So our woman who is seven months pregnant, living in the shelter, under the unnecessary stress of eviction, is likely to birth a child doomed from the start. And Mayor Caviar? Let’s have Josh Solomon over for dinner, and continue planning our stadium debacle.

This stadium will never be built, and all the time the Mayor and his administration are wasting on it is time we can never get back to address real issues facing our city. It is ridiculous that I even have to write this column, pleading for funding for women in transition.

The budget cut to the homeless shelter is a preventable crisis. The cut will create foreseeable, scientifically ascertainable results that decimate our measures of societal wellness. So why is it happening? Why is there a gap in affordable housing for single mothers?

Why, in 2014, is this a continuing problem when we know the results will drain our society for years to come, and doom women and children to a life of poverty and pain? And why is the homeless shelter for single mothers and their children on the worst street in Asylum Hill, and one of the worst streets in all of the City of Hartford.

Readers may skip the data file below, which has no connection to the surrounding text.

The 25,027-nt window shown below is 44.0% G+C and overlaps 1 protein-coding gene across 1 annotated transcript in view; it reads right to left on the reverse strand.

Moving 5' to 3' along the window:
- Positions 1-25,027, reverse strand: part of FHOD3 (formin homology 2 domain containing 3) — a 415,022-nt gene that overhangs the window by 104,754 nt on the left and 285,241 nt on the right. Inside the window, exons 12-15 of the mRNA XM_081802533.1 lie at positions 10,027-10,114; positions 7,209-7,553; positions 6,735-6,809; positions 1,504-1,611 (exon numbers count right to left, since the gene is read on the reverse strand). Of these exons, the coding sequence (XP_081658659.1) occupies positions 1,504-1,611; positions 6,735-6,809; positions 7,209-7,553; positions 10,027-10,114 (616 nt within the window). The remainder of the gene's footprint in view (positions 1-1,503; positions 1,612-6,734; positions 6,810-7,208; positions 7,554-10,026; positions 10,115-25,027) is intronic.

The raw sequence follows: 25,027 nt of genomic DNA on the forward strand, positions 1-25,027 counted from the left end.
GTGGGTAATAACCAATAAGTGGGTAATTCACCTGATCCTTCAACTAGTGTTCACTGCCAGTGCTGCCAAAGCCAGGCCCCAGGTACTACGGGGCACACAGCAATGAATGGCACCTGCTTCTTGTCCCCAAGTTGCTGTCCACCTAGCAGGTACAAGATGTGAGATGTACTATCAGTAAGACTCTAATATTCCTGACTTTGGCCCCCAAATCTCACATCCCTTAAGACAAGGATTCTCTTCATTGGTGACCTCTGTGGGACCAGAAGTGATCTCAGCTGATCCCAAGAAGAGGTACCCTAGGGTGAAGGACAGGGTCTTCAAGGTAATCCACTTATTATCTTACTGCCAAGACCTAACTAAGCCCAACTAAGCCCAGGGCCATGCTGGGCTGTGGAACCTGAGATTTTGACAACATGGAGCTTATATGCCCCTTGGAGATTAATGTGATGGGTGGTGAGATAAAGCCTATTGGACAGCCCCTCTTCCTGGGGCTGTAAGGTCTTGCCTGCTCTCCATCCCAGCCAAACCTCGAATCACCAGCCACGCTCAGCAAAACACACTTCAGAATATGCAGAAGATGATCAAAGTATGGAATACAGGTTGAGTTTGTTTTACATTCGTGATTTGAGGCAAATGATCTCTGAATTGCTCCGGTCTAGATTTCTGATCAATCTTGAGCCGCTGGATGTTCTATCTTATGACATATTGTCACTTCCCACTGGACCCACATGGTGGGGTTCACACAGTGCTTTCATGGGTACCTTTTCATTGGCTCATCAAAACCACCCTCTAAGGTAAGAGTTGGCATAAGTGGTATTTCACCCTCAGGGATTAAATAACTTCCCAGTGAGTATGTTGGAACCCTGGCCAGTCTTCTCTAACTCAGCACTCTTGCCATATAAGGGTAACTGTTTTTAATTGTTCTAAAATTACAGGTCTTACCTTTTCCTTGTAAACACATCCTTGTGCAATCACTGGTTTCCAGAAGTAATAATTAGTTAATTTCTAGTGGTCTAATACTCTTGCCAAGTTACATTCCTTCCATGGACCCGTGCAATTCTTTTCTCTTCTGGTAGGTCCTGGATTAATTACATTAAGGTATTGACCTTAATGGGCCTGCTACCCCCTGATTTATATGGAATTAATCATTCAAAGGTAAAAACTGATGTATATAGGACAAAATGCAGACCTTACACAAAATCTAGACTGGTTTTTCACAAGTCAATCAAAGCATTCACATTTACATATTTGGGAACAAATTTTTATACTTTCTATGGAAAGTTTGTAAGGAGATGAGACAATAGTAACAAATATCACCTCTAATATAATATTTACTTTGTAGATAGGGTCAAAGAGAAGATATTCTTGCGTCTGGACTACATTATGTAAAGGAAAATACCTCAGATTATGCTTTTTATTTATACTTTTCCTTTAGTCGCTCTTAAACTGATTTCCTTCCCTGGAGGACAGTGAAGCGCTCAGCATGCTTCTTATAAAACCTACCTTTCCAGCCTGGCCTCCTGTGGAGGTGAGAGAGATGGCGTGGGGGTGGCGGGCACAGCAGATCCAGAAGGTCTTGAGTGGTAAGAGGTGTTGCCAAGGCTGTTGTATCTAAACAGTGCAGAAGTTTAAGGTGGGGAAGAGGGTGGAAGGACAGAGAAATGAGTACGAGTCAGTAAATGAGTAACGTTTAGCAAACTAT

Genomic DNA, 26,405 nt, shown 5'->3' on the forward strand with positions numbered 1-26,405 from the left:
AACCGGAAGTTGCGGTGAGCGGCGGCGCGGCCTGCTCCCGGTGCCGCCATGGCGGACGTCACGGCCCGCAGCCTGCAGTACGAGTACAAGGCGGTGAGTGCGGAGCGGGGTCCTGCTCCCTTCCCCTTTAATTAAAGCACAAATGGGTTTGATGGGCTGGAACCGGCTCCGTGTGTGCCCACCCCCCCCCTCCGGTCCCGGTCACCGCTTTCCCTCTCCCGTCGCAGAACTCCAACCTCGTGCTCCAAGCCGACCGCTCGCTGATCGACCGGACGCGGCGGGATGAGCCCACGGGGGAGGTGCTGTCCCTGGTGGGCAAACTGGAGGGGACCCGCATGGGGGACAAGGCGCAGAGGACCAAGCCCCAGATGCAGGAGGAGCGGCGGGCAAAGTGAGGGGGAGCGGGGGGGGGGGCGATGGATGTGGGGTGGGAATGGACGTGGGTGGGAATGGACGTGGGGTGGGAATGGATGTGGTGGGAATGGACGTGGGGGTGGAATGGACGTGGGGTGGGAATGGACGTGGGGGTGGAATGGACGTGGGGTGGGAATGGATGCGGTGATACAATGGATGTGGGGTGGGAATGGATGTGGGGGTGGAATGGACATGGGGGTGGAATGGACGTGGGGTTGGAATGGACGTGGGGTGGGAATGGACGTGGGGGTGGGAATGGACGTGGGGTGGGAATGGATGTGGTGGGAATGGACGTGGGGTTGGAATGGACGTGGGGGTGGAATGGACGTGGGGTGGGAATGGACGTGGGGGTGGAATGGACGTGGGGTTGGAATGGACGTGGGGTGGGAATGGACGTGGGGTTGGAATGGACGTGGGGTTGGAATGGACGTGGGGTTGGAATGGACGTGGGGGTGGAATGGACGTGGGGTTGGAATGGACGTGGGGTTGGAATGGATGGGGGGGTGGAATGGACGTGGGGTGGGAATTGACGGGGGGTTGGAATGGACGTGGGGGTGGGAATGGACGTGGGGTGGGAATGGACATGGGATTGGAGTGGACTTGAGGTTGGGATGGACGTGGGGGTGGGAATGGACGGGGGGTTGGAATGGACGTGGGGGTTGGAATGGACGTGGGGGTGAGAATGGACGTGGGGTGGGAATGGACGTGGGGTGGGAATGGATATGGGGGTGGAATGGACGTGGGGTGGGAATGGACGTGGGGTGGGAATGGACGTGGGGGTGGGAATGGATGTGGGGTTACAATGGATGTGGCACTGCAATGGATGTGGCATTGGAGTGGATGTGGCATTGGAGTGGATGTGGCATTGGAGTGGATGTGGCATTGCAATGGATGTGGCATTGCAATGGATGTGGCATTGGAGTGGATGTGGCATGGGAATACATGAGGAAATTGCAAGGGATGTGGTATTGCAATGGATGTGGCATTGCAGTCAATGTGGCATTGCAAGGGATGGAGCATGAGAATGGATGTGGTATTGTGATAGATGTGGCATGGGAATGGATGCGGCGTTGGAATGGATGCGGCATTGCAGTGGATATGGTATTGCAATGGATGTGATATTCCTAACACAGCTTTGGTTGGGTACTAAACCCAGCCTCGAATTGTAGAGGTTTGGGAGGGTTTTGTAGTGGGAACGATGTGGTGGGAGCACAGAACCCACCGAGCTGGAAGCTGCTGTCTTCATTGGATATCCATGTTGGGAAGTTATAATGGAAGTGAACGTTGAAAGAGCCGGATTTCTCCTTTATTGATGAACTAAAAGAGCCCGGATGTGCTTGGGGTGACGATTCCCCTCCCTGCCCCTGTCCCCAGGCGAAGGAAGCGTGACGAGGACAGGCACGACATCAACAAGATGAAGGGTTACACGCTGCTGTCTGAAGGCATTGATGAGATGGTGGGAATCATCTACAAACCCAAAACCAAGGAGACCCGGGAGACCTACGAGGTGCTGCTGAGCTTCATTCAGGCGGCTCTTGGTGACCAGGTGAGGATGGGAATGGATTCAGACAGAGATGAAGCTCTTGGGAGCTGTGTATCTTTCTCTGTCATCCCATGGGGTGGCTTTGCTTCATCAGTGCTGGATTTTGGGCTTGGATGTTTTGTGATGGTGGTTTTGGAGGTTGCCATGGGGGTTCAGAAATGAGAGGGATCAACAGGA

The first time court of common council heard public comment on the proposed Rock Cats stadium this past June, I called for investment in housing for single mothers, instead of a stupid stadium. I’m not a sooth sayer. I’d just like to think I have my priorities in order.

Public spending for entertainment infrastructure is so much lower on the priority list than spending on essential human rights and dignities.

Until we have universal literacy, until we create safe streets and vibrant neighborhoods with parks and affordable housing, until we expand our health care infrastructure, until we employ all who want a job, focusing on anything else is taking our eyes off the prize.

Once we obtain all of those goals as a community, people will invest in the city. At that point, we can build a baseball stadium. And we can even give the Mayor a suite.

Until then, Mr. Mayor, people will be right to think you are disingenuous when you can find hundreds of thousands for a pipe dream, but do it on the back of society’s most vulnerable. Change their minds, Mr. Mayor, and find the $100,000.00 to fund the women’s shelter.